Justice Babakayode Eso, who died on Friday morning at the Hammersmith Hospital in London, was one of the nation's greatest legal minds. A celebrated jurist who is known for his just and moral lifestyle, Justice Eso's exploits dated back to the colonial time when he defended black miners in Jos while they were protesting the discriminatory practices of the British colonial authorities.
Justice Eso started his formative years in the public service. He assisted in the establishment of the legal department of the civil service for the Western Region during the politically turbulent Akintola years, and the controversial Western Nigeria Court of Appeal. He made a number of landmark judgements including the "mystery gunman case" involving Wole Soyinka who was alleged to have taken over a government-owned radio station armed with a handgun and compelled the staff to make a certain broadcast which the government found offensive. Eso returned a not-guilty verdict and, not long after, he was transferred to Akure which was seen then as a rural station.
As a Supreme Court judge, Eso delivered a total of 463 judgements, 390 of which were concurring judgements, 69 lead judgements and four dissenting judgements. One of them was the unforgettable, celebrated case of Chief Obafemi Awolowo Vs Alhaji Shehu Shagari in 1979. The apex court, in deciding the law relating to election cases, had, by a majority of 6-1, affirmed the election of Alhaji Shagari as duly elected president. However, in a show of sheer courage, Justice Eso dared to be different. His decision in this case gave him a legendary image. In his dissent opinion, Justice Eso held that two-thirds of 19 states could only be 13 and not 12 2/3.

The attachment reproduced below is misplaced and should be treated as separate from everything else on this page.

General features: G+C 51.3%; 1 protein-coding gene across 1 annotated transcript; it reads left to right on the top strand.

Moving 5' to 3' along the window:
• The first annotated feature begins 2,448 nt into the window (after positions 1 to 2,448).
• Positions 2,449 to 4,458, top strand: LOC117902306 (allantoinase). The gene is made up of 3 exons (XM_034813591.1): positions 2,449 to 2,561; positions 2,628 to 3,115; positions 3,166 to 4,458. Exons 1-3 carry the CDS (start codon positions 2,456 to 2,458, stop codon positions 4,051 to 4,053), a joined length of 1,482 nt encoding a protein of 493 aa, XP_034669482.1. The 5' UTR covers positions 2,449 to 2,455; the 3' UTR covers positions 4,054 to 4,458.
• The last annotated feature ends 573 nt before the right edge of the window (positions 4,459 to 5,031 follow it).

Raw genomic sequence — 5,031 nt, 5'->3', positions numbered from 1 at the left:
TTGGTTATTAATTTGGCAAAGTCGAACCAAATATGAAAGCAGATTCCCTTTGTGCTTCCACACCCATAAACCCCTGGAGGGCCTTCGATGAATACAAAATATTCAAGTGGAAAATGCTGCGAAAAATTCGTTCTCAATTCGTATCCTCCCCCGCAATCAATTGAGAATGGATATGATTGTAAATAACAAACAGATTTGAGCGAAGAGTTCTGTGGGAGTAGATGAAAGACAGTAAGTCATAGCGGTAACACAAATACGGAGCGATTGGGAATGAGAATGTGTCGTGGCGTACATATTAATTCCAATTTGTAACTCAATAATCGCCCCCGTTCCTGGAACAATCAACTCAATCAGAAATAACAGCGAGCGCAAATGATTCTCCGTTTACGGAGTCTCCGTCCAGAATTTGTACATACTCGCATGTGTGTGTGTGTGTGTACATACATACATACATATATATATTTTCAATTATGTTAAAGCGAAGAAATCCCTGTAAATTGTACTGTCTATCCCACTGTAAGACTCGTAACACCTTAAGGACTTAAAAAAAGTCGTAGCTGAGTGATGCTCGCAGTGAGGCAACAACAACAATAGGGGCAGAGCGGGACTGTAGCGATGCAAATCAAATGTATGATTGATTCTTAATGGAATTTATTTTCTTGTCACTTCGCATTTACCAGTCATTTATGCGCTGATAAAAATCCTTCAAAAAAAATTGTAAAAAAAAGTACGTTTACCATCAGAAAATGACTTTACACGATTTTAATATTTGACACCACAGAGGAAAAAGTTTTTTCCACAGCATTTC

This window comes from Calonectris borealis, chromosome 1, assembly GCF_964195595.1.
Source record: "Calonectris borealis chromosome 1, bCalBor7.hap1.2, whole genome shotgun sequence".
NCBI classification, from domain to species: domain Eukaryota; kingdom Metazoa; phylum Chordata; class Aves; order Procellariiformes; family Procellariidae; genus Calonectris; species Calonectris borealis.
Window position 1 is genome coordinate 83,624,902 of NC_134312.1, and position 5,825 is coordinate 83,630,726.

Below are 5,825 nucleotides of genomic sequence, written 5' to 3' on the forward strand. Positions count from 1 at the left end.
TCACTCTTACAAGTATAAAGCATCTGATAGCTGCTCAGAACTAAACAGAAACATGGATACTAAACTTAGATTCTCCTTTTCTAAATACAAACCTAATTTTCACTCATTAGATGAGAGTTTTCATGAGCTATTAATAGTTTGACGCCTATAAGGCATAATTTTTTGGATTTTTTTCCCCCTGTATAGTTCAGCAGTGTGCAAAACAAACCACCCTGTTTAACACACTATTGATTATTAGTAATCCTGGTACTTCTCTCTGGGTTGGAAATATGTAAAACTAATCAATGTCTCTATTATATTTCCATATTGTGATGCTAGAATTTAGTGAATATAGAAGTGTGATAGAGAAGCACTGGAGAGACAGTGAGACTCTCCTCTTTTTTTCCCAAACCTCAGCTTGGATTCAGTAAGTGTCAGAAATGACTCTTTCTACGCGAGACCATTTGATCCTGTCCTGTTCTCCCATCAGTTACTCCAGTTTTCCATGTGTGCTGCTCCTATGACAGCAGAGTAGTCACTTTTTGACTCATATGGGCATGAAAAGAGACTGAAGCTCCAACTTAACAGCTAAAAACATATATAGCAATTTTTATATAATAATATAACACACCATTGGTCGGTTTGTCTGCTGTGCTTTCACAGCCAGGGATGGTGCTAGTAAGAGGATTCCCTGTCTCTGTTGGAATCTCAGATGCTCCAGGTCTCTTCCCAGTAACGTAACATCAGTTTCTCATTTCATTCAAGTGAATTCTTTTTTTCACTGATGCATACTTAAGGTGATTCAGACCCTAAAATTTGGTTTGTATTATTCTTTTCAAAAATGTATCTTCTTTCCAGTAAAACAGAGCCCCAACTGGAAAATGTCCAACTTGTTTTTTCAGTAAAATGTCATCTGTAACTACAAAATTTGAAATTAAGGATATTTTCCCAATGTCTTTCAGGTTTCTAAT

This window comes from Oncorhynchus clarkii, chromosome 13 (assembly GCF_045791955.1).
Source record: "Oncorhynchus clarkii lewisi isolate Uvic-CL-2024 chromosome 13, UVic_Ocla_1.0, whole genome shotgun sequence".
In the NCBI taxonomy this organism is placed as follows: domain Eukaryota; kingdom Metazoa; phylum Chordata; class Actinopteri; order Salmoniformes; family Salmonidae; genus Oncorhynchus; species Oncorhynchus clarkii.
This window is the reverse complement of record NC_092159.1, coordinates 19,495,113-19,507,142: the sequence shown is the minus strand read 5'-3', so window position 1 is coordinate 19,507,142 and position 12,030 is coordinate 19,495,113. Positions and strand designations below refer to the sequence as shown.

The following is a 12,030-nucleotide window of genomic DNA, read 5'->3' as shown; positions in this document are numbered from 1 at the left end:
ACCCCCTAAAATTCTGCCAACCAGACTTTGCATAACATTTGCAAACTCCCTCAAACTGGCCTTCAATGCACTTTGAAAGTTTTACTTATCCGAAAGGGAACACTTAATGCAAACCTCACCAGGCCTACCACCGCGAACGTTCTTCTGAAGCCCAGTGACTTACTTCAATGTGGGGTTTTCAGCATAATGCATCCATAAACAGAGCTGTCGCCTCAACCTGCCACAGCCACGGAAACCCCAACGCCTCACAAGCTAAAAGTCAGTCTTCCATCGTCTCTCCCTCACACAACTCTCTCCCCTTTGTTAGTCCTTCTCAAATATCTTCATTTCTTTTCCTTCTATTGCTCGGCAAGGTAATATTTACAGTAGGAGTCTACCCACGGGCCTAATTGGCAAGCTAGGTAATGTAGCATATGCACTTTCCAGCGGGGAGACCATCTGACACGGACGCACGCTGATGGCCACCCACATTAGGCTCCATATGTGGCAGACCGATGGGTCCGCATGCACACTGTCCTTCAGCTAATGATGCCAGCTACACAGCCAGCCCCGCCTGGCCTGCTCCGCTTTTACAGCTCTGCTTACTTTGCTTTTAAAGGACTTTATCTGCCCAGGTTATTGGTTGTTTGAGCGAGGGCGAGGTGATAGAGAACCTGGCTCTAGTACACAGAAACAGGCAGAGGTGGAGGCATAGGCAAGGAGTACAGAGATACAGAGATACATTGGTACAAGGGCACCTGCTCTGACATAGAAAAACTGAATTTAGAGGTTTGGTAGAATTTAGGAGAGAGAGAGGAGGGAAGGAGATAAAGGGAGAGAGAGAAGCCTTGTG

Described by Justice Eugene Ubaezonu of the Court of Appeal as a strong protagonist of judicial activism and the Lord Denning of Nigeria, Eso refused to be tied to the apron strings of bad statutes or bad decisions. His activism did not dim with age. He was a member of the 28-man judicial reform panel set up by the immediate past chief justice of Nigeria, Dahiru Musdapher, last year. He also headed the Rivers State Truth and Reconciliation Commission between 2008 and 2009.
Justice Eso ranks high in the pantheon of forthright, erudite and courageous judges whose views on national issues were not only respected but deified. In recognition of his sagacity and ethical inclinations, the late jurist received several awards and honours. He is Commander of the Order of the Niger (CON) and recipient of LL.D (honoris causa), University of Ibadan, 1990, and University of Nigeria, Nsukka, 2001.
The late Justice Eso was born on September 18, 1925, in Ilesa, Osun State. He holds both a Bachelor's and a Master of Laws degrees from the Trinity College in Dublin. The courageous legal luminary is survived by his wife Helen, two children - Funmilayo and Olumide - and five grandchildren.